In a potentially precedent-setting case, the U.S. District Court for Southern California handed down a legal victory for Waddell & Reed upholding the firm’s classification of its brokers as independent contractors, ruling against brokers claiming they should be regarded as employees.
The California court granted Waddell’s motion for two summary judgments, but allowed the two former broker plaintiffs to add a third broker to their suit. That new broker now has 30 days to amend the complaint.
The decision has potentially far-reaching consequences for broker-dealers because the plaintiffs specifically alleged that SEC and FINRA regulations with which Waddell & Reed was legally bound to comply—matters such as how a broker can advertise, what his business card says and how to treat e-mail—indicated the sort of control found in an employee relationship.
The court, however, was unimpressed with that argument, relying heavily on an analogous case that came out in January involving the role of an insurance agent, says Orrin Harrison of Akin Gump Strauss Hauer & Feld, Waddell’s attorney.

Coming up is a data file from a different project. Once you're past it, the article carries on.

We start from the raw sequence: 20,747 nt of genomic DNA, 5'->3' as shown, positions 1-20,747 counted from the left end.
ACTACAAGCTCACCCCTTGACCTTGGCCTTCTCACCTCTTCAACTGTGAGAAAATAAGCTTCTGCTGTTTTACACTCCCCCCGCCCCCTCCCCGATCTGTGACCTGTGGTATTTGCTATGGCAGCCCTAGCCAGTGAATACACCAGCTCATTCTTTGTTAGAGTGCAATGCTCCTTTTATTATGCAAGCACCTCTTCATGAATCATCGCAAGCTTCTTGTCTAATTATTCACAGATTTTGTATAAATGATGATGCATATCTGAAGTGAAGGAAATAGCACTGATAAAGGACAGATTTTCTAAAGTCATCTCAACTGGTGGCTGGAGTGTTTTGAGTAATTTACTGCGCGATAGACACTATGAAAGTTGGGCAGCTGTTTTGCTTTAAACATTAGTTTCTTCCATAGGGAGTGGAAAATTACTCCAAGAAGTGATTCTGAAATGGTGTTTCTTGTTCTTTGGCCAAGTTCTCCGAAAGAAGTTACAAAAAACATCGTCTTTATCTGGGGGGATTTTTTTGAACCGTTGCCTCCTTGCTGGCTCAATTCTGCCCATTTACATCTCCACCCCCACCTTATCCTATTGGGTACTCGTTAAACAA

“It’s precedent if [the plaintiffs] decide to take it on appeal. There are other cases that hint around this … but nothing that is really up front on a national basis,” Harrison said.
“The difference between the insurance cases and the broker-dealer cases,” Harrison continued, “is the level of control that a broker-dealer has to exercise over a financial advisor due to the legal requirements.
“Financial advisors are essentially the same as an insurance agent. They solicit their clients, they sell their own products and they are not subject to the dictates of the insurance carrier or BD in terms of how they exercise their business,” he said.
The court also granted a summary judgment in favor of Waddell with regard to a new California act regarding the misclassification of independent contractors, ruling that that law—passed after the plaintiffs’ affiliation with Waddell ended—is not retroactive. (Phone and e-mail efforts by AdvisorOne to reach plaintiffs’ attorneys went unanswered.)